A statue depicting Nicky Winmar's iconic stand against racist abuse from football spectators will be unveiled at Optus Stadium before the Western Derby on July 6, 2019.
- Statue of Nicky Winmar's courageous gesture in response to racist abuse will be installed in the Optus Stadium precinct
- Statue to be unveiled on July 6, before the Western Derby, on the eve of NAIDOC Week
- Installation will complement Optus Stadium's existing acknowledgement of WA's Aboriginal heritage
The statue will be installed in a prominent south-western section of the Stadium Parklands, on an area of lawn between the Swan River and the venue - with the event helping to mark the beginning of NAIDOC Week.
Winmar became etched in the history of Australian race relations after defiantly lifting his shirt and pointing to his skin after the final siren of a St Kilda-Collingwood match in 1993.
He and teammate Gilbert McAdam - who were best on ground that day - had been subjected to relentless racist abuse from sections of the Victoria Park crowd.
Pointing his middle finger to his exposed torso, Winmar declared 'I'm black and I'm proud'.
An image of the gesture, captured by photographer Wayne Ludbey, has since become a defining symbol of Aboriginal pride and opposition to racism in Australian sport.
Produced by renowned Melbourne sculptor Louis Laumen in conjunction with the AFL, the statue was crowdfunded and will be delivered to WA from Victoria in the coming weeks.
The installation will complement the stadium precinct's existing acknowledgement of WA's Aboriginal heritage and the Western Australian-built Matagarup Bridge, which already features an audio art installation to share cultural stories and is a permanent tribute to traditional owners.
Western Australian-born Noongar man Winmar - who also played football for South Fremantle and the Western Bulldogs - was committed to ensuring the statue found its permanent home on Noongar land.
The State Government has expressed its appreciation to transport company Border Express, which offered to deliver the statue from Victoria to Western Australia free of charge.
A future statue strategy for Optus Stadium is being developed, which will consider ways the State could commemorate WA's rich sporting history and home-grown sporting stars.
Comments attributed to Premier Mark McGowan:
"I'm pleased this iconic statue will be installed here in Western Australia given Nicky Winmar's strong connection with the State. I hope this is the start of a series of ways we can commemorate WA's rich history and home-grown stars.
"The Optus Stadium precinct continues to transform with a great sense of energy and with the State Government's push for more tourism opportunities as part of the Matagarup Bridge, I anticipate it will be even more popular with visitors and tourists alike."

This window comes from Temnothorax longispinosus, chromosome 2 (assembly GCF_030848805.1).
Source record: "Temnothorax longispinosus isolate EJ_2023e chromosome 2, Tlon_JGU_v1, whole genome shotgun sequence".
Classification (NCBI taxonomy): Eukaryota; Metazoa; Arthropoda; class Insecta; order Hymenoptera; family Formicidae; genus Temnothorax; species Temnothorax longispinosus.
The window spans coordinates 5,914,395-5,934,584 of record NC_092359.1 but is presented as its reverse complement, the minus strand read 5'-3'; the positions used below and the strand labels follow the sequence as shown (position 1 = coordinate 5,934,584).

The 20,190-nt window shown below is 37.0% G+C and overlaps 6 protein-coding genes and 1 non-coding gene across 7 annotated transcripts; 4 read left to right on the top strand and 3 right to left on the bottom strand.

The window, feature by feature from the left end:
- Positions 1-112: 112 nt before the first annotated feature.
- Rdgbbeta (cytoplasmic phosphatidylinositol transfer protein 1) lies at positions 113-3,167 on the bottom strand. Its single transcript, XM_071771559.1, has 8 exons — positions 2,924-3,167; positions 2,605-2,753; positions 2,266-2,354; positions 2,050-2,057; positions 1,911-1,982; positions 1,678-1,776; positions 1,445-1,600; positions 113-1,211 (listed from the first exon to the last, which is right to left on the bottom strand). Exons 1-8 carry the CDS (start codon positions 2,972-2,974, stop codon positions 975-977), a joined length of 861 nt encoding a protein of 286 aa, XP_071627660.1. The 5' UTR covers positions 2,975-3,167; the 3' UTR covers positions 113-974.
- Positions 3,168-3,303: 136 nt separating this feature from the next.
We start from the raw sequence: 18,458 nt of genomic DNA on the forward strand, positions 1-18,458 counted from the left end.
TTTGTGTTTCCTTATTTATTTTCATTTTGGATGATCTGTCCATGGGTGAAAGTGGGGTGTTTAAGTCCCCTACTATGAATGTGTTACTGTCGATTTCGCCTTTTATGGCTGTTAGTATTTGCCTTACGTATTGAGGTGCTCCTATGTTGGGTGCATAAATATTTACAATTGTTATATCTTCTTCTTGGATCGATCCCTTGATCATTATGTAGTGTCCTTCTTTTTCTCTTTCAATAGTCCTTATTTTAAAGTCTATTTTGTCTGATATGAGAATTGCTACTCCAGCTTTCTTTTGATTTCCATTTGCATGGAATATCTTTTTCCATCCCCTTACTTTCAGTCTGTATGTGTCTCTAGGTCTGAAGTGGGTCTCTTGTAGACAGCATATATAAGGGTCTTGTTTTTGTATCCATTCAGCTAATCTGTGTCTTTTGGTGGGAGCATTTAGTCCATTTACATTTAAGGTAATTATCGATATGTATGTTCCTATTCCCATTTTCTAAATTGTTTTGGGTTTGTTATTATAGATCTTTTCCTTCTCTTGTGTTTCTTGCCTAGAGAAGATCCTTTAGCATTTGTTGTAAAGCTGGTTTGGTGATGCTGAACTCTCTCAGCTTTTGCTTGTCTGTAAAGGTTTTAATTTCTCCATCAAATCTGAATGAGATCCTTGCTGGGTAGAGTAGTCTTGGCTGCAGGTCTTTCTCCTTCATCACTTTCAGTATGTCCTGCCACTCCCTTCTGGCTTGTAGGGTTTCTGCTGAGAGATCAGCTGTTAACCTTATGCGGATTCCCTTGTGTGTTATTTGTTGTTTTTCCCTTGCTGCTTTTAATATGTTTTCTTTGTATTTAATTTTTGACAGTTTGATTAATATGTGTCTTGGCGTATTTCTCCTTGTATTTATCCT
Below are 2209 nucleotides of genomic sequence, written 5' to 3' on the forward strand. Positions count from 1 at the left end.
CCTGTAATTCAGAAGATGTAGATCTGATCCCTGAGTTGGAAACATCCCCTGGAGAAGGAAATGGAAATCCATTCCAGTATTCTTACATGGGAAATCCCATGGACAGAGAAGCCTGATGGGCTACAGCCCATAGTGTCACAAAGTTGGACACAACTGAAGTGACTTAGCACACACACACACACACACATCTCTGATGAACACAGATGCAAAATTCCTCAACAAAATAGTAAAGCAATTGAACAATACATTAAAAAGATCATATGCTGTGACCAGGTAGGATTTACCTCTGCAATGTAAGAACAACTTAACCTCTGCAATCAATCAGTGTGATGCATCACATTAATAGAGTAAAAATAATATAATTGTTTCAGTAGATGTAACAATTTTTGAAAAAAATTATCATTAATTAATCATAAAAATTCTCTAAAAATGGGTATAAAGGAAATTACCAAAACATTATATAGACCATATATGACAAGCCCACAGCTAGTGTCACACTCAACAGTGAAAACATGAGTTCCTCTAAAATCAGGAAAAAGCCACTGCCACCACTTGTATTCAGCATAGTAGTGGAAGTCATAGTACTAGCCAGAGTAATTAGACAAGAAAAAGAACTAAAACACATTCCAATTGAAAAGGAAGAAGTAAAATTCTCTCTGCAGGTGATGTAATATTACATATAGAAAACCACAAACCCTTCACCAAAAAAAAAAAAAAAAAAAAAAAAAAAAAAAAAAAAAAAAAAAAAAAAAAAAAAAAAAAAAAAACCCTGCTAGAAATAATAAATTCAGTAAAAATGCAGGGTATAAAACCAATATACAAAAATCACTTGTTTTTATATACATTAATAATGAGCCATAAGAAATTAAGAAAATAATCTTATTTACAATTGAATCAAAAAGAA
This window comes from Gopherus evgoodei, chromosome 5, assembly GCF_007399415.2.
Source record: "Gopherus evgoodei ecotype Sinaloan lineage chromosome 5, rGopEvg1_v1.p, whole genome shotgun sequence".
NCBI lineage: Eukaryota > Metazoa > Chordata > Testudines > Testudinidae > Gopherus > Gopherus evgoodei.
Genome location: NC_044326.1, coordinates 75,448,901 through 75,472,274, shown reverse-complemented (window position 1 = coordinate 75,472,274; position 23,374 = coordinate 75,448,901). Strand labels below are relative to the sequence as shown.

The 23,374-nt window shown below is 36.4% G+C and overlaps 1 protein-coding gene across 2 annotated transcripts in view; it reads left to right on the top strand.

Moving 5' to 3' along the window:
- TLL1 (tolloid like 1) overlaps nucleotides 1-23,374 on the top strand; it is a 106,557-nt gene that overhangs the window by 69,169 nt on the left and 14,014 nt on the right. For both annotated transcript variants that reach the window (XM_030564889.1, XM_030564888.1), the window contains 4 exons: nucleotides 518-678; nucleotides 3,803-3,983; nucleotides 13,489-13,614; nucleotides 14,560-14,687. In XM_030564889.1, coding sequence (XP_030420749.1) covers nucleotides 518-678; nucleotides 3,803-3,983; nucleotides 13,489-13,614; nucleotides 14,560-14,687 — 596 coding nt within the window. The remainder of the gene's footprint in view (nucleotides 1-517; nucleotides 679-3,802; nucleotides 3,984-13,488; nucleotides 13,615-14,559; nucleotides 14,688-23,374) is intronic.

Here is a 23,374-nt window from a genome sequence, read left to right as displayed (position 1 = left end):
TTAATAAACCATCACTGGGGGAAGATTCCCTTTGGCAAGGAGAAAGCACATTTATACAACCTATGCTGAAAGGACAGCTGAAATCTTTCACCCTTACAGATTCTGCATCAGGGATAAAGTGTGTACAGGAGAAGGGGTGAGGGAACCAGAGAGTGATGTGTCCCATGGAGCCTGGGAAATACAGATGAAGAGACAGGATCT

Comments attributed to Aboriginal Affairs Minister Ben Wyatt:
"As a proud Noongar man and a supremely gifted athlete, Nicky Winmar was a trailblazer on the football field. But this defining action also propelled him into the arena of social justice.
"Nicky's actions that day have inspired countless other young people both in sport and in life to stand up and be proud of yourself and your heritage."
Comments attributed to Sport and Recreation Minister Mick Murray:
"Nicky was an exceptional footballer in more ways than one. When he stood up and said 'I'm black and I'm proud', he started an important conversation for all Australians - one that we're still having today.
"The State Government is proud to commemorate that iconic moment at WA's home of sport - not only as a tribute to the past, but as a reminder that we still have work to do in stamping out racism in all aspects of life."
Comments attributed to AFL great Nicky Winmar:
"I'd like to thank the AFL and the Western Australian State Government for commissioning the statue, the artist has done an incredible job acknowledging this moment in my life.
"It's a surreal thing to be a part of and it's something my family are very proud of.
"I hope this statue encourages more conversations and education about Aboriginal and Torres Strait Islander history and culture."
Comments attributed to AFL General Manager Inclusion and Social Policy Tanya Hosch:
"Nicky Winmar is a champion of our game, and through the power of football became a powerful advocate for his people and started a national conversation.
"The statue of Nicky Winmar depicts one of the most iconic moments and images our game has seen. It was a defining moment for calling out racism in our country and we look forward to unveiling the statue at Optus Stadium in July."